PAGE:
It’s already happening, it will just take a little bit for more and more people to notice. Critics are out of step too often with audiences. Which makes sense. Why the fuck should you care what people you don’t even know think about a movie? You likely have very little in common with these people, and like anyone else, you will have some movies you both happen to like and some you differ on.
And who cares if the majority of random people like a movie or not? So what if it’s 73 percent fresh? That doesn’t mean there’s a 73 percent chance YOU will like it. There’s still people who DIDN’T like it. None of that crap is better than listening to someone who KNOWS you tell you whether or not you’d like it.
But the story isn’t about how dumb it is to listen to “film critics” (how is that even a real job?), even when aggregated like on Rotten Tomatoes. Rotten Tomatoes is obsolete. Or it will be soon enough. And I won’t even go into how studios try to manipulate those scores anyway.
The real story is that streamers have changed the game to the point that there are now simply two designations for any movie you might be interested in watching: T and S. Theatrical or Streamer. Yes T and A would be funnier but I can’t think of a good A for streaming.
Let’s take the “big” new releases this weekend as examples. The Gentleman (currently 69% fresh on RT)? Yeah, that’s a big S for most people. Why on earth does it need to be seen in a theater? Oh but you just love Guy Ritchie films, or Matthew McConaughey? Fine, if you love them enough that this is a T in your book then by all means join the eight other people who feel the same at the 7 o’clock show.
Then there’s The Turning (currently 17% on RT) for the horror crowd. Of course it’s an S. But maybe you just absolutely love seeing scary movies in a theater with other people. Or maybe you need something to do on date night. Or maybe you love the experience of being near loud strangers who talk through these movies (“Oh girl, do not go on up in that dark room by yo-self…Damn! She dead now!”)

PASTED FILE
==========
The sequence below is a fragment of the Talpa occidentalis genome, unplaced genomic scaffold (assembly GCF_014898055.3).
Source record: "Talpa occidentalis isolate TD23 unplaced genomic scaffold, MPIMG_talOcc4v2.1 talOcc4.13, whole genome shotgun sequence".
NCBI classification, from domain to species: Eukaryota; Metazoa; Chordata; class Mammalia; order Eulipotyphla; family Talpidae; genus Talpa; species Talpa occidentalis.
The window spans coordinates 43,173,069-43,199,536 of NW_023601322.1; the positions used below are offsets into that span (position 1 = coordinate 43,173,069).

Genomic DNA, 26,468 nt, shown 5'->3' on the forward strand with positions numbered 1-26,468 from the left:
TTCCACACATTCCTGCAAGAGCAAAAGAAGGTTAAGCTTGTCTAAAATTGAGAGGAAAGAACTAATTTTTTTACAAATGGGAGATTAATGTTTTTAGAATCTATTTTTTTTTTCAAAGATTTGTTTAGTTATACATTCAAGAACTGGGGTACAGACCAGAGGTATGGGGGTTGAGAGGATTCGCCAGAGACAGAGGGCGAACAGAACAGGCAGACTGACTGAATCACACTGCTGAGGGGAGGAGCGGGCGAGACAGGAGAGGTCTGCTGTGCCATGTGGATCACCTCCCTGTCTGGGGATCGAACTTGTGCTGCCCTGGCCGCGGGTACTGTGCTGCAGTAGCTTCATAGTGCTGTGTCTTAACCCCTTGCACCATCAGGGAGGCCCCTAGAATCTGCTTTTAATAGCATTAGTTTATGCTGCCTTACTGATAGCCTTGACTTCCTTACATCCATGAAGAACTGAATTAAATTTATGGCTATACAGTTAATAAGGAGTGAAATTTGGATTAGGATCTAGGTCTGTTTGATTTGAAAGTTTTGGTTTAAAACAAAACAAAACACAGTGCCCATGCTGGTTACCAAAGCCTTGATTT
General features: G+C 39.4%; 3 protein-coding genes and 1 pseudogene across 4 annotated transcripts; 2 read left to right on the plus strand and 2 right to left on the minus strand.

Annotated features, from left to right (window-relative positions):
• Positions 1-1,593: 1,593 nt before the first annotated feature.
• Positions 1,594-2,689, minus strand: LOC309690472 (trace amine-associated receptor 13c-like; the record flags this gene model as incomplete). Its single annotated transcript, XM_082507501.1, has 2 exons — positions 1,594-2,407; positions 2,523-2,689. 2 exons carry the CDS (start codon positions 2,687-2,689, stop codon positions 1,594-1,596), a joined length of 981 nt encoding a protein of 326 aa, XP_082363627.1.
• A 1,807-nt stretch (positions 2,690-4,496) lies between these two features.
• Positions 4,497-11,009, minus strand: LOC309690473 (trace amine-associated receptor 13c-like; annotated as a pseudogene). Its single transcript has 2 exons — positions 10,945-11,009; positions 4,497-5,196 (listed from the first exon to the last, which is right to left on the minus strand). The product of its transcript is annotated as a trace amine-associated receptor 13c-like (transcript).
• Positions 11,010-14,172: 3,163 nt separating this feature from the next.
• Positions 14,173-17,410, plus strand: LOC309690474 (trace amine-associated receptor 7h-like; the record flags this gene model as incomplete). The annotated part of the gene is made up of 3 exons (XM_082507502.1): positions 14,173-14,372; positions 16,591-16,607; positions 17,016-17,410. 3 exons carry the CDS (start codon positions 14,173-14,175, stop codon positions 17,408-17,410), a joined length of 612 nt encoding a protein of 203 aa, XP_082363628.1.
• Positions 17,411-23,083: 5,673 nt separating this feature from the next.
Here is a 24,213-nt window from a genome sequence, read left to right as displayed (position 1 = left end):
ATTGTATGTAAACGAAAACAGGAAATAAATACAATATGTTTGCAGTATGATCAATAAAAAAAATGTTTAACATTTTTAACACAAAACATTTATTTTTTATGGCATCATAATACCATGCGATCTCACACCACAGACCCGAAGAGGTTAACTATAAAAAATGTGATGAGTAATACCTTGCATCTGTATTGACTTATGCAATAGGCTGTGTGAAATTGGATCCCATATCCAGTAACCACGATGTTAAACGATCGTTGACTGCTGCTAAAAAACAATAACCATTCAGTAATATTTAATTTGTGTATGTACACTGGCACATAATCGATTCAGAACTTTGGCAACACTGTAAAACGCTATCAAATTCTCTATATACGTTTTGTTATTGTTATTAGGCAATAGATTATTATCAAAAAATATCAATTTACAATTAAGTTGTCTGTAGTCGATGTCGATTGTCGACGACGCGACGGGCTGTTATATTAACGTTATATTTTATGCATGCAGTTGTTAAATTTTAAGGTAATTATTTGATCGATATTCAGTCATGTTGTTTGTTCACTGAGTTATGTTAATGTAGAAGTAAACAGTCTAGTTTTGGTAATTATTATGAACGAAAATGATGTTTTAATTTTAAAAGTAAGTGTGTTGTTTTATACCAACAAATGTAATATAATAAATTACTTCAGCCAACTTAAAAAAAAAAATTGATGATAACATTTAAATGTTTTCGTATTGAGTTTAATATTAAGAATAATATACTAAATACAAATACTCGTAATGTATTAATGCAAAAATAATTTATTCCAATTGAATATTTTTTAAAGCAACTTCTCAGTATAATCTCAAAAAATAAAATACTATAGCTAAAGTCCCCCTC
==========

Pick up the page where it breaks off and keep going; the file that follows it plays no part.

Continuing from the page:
Look, if it’s a T for you then by all means go. The point is, YOU already know if you want to see a movie or not – you’ve seen the ads, you know what it is. And you are perfectly capable of deciding if it’s a T or an S for you (or an I-wouldn’t-watch-that-movie-if-you-paid-me). You don’t really need anyone else’s opinion, and you sure as hell don’t need a “film critic” to help you decide.
By the way, that window between T and S (which is now typically about 3 months) is only going to continue to shrink. Studios and theater owners will of course fight it to the death, but consumers will win this battle. It won’t be too much longer before T and S are both available on date of release. For all movies.
Rotten Tomatoes had it’s run of affecting box office results. But theatrical releases aren’t the only casualties of the streaming wars. Critics are going down too. It only gets easier to decide how (or if) you want to consume a movie. And really, you already know. You know when you see the trailer.
But Rotten Tomatoes is already obsolete.